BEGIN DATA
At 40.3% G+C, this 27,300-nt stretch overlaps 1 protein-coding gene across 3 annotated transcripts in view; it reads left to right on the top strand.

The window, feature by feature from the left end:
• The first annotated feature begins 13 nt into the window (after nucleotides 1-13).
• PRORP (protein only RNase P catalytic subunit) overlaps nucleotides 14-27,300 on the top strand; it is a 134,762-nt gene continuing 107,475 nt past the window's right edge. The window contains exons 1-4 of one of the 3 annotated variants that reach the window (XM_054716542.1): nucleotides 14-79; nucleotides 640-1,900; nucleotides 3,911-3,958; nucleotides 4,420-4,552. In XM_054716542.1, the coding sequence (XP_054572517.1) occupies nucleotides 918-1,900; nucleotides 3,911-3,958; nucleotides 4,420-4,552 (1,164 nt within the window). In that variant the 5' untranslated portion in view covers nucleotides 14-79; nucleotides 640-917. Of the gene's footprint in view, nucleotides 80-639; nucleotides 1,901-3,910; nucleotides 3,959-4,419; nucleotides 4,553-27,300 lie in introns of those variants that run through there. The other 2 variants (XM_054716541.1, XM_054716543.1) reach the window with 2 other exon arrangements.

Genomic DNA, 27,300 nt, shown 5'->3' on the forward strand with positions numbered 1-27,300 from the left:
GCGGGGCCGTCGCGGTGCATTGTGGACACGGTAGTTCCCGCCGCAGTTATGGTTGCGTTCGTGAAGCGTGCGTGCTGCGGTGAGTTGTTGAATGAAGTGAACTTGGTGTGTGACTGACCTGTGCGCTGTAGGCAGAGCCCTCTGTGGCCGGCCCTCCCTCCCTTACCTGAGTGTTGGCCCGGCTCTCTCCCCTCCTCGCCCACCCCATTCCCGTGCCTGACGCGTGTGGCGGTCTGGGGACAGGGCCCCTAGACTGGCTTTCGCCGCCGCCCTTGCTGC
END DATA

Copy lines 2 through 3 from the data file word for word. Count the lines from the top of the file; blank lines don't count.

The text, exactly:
The window, feature by feature from the left end:
• The first annotated feature begins 13 nt into the window (after nucleotides 1-13).